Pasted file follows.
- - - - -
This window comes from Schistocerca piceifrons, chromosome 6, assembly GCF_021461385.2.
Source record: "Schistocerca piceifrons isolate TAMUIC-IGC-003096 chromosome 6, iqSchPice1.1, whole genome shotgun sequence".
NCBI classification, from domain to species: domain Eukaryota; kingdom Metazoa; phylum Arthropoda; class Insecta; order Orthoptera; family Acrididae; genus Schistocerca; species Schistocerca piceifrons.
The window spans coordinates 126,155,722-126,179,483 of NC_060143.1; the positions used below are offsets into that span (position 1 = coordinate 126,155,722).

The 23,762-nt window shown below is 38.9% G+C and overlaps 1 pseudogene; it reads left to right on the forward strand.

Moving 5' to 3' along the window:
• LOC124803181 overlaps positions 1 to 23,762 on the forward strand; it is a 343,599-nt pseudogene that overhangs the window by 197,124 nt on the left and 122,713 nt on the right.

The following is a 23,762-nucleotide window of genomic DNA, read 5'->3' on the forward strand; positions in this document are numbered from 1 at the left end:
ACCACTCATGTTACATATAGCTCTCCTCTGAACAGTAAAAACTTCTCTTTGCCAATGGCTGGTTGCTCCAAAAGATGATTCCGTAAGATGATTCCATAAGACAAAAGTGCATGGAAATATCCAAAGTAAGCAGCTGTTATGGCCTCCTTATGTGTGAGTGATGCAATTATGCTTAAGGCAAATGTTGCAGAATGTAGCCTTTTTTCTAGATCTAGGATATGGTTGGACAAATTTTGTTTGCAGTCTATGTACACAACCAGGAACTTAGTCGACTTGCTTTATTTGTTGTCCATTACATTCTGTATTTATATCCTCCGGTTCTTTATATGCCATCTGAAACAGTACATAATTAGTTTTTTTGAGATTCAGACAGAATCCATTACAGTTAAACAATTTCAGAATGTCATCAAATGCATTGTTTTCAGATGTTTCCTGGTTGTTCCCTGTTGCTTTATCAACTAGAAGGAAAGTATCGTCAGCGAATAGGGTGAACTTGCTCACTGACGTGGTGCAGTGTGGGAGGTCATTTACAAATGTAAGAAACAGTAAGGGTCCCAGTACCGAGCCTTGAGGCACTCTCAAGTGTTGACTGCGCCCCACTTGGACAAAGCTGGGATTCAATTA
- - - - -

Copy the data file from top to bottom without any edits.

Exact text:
This window comes from Schistocerca piceifrons, chromosome 6, assembly GCF_021461385.2.
Source record: "Schistocerca piceifrons isolate TAMUIC-IGC-003096 chromosome 6, iqSchPice1.1, whole genome shotgun sequence".
NCBI classification, from domain to species: domain Eukaryota; kingdom Metazoa; phylum Arthropoda; class Insecta; order Orthoptera; family Acrididae; genus Schistocerca; species Schistocerca piceifrons.
The window spans coordinates 126,155,722-126,179,483 of NC_060143.1; the positions used below are offsets into that span (position 1 = coordinate 126,155,722).

The 23,762-nt window shown below is 38.9% G+C and overlaps 1 pseudogene; it reads left to right on the forward strand.

Moving 5' to 3' along the window:
• LOC124803181 overlaps positions 1 to 23,762 on the forward strand; it is a 343,599-nt pseudogene that overhangs the window by 197,124 nt on the left and 122,713 nt on the right.

The following is a 23,762-nucleotide window of genomic DNA, read 5'->3' on the forward strand; positions in this document are numbered from 1 at the left end:
ACCACTCATGTTACATATAGCTCTCCTCTGAACAGTAAAAACTTCTCTTTGCCAATGGCTGGTTGCTCCAAAAGATGATTCCGTAAGATGATTCCATAAGACAAAAGTGCATGGAAATATCCAAAGTAAGCAGCTGTTATGGCCTCCTTATGTGTGAGTGATGCAATTATGCTTAAGGCAAATGTTGCAGAATGTAGCCTTTTTTCTAGATCTAGGATATGGTTGGACAAATTTTGTTTGCAGTCTATGTACACAACCAGGAACTTAGTCGACTTGCTTTATTTGTTGTCCATTACATTCTGTATTTATATCCTCCGGTTCTTTATATGCCATCTGAAACAGTACATAATTAGTTTTTTTGAGATTCAGACAGAATCCATTACAGTTAAACAATTTCAGAATGTCATCAAATGCATTGTTTTCAGATGTTTCCTGGTTGTTCCCTGTTGCTTTATCAACTAGAAGGAAAGTATCGTCAGCGAATAGGGTGAACTTGCTCACTGACGTGGTGCAGTGTGGGAGGTCATTTACAAATGTAAGAAACAGTAAGGGTCCCAGTACCGAGCCTTGAGGCACTCTCAAGTGTTGACTGCGCCCCACTTGGACAAAGCTGGGATTCAATTA